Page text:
Poland has a good partner in Germany, for whom Poland is becoming one of its key investment and political partners, Prime Minister Mateusz Morawiecki declared after his meeting with German Chancellor Angela Merkel in Berlin.
Morawiecki said he was satisfied with the visit and explained that the first day was devoted to history and the second to “Poland’s interests, which we will be guarding on every possible front.”
Morawiecki met with German Chancellor Angela Merkel at a working breakfast on Tuesday, after which he told the press that he is “pleased to have a good, solid partner in Germany, who is our main trade and economic partner, and we are becoming one of the key investment, economic and political partners of Germany.”
The Polish prime minister discussed the next EU budget with Merkel, in the context of the special EU summit concerning the matter on Feb. 20.
He stressed that he had agreed with the chancellor that the upcoming summit will be “difficult” and will entail “very tough negotiations.”
Although Morawiecki does not expect much from the negotiations, he said that he will approach them with a good will to find compromise in some sectors of the budget.
The prime minister added that in terms of the budget, Poland is focused on agricultural policy and infrastructure development.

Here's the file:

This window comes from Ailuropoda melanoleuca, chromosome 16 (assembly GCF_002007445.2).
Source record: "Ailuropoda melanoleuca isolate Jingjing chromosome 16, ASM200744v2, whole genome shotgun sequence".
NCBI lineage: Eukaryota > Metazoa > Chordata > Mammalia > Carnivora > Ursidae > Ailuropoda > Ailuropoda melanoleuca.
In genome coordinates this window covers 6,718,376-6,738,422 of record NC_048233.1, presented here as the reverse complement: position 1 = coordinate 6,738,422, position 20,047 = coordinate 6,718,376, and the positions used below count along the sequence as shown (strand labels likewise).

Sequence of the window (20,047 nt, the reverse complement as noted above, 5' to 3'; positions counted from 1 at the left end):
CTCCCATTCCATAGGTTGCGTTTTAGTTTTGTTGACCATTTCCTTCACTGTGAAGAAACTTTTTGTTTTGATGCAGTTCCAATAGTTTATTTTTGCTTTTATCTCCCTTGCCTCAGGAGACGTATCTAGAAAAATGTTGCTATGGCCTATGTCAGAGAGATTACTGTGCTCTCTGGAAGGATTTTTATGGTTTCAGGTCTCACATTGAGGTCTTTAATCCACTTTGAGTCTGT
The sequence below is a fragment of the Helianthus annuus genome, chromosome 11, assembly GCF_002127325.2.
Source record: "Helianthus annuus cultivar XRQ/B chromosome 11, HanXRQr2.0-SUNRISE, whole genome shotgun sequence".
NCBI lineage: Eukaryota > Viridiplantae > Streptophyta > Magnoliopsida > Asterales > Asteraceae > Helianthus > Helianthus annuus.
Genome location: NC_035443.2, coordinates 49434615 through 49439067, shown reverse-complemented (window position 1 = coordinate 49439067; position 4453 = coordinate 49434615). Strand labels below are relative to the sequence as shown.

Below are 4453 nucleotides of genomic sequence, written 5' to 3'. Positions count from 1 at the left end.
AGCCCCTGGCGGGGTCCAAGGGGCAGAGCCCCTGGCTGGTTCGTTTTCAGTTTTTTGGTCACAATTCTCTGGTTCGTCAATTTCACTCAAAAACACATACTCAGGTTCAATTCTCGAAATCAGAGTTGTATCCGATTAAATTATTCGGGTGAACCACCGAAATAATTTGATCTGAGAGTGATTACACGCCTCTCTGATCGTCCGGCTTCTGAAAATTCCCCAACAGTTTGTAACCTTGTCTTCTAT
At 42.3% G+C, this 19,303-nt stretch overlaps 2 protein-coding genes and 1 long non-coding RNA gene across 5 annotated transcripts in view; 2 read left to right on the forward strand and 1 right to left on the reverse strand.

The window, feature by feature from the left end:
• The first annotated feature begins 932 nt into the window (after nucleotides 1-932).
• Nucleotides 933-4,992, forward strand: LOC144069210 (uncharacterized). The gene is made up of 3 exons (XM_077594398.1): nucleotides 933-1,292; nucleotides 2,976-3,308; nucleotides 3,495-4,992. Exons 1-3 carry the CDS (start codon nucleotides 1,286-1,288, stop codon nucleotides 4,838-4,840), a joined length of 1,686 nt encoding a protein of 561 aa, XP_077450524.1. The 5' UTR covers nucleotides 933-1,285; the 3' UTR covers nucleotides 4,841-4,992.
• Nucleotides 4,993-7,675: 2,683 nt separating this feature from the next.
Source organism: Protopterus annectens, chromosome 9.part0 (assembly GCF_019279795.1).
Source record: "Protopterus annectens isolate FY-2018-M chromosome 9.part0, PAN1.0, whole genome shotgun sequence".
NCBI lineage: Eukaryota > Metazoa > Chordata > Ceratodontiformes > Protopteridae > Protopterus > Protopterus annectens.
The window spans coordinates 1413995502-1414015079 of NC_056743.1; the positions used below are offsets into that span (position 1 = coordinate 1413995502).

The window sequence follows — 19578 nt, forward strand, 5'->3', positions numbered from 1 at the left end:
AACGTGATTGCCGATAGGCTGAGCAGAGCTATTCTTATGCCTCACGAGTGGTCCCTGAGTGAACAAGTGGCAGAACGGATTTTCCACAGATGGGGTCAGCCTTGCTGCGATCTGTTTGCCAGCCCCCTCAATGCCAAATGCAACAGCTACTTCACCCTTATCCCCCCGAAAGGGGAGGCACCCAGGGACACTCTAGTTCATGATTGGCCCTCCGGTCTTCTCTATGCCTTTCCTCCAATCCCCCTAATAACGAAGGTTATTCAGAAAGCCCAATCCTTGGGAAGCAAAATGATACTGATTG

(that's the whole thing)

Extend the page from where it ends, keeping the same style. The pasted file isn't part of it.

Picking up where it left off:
The Polish head of government proposed an idea during his meeting with Merkel to combine the agricultural budget with the climate one, an idea first proposed by EU Commissioner for Agriculture Janusz Wojciechowski,
“I believe this is a kind of window which will be interesting; reflection, which will be acceptable for all member states, I hope,” Morawiecki said, adding that the minimum in the budget negotiations is assuring good financing for the development of infrastructure and equalizing surcharges for farmers.
The prime minister also discussed the issue of protectionist actions of China and the United States with the German chancellor.
Morawiecki emphasized that Europe is based on trade, has open economies and values export, which is why it wants to avoid protectionism. He emphasized that Poland and Germany are “on the same wavelengths” when it comes to this matter.